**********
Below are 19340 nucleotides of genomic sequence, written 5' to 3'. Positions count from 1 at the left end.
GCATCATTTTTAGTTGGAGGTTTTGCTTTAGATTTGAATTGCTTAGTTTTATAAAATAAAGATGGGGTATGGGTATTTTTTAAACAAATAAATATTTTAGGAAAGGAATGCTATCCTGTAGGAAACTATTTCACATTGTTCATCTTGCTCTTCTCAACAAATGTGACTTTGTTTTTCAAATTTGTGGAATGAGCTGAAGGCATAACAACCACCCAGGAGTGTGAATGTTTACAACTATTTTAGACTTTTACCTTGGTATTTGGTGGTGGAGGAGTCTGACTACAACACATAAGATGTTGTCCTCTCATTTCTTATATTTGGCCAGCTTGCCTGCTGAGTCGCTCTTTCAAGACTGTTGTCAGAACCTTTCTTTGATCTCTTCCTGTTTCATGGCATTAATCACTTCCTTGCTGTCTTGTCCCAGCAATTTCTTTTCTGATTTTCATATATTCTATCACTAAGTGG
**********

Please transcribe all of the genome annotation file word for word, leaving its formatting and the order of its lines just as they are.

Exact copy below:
Below are 19340 nucleotides of genomic sequence, written 5' to 3'. Positions count from 1 at the left end.
GCATCATTTTTAGTTGGAGGTTTTGCTTTAGATTTGAATTGCTTAGTTTTATAAAATAAAGATGGGGTATGGGTATTTTTTAAACAAATAAATATTTTAGGAAAGGAATGCTATCCTGTAGGAAACTATTTCACATTGTTCATCTTGCTCTTCTCAACAAATGTGACTTTGTTTTTCAAATTTGTGGAATGAGCTGAAGGCATAACAACCACCCAGGAGTGTGAATGTTTACAACTATTTTAGACTTTTACCTTGGTATTTGGTGGTGGAGGAGTCTGACTACAACACATAAGATGTTGTCCTCTCATTTCTTATATTTGGCCAGCTTGCCTGCTGAGTCGCTCTTTCAAGACTGTTGTCAGAACCTTTCTTTGATCTCTTCCTGTTTCATGGCATTAATCACTTCCTTGCTGTCTTGTCCCAGCAATTTCTTTTCTGATTTTCATATATTCTATCACTAAGTGG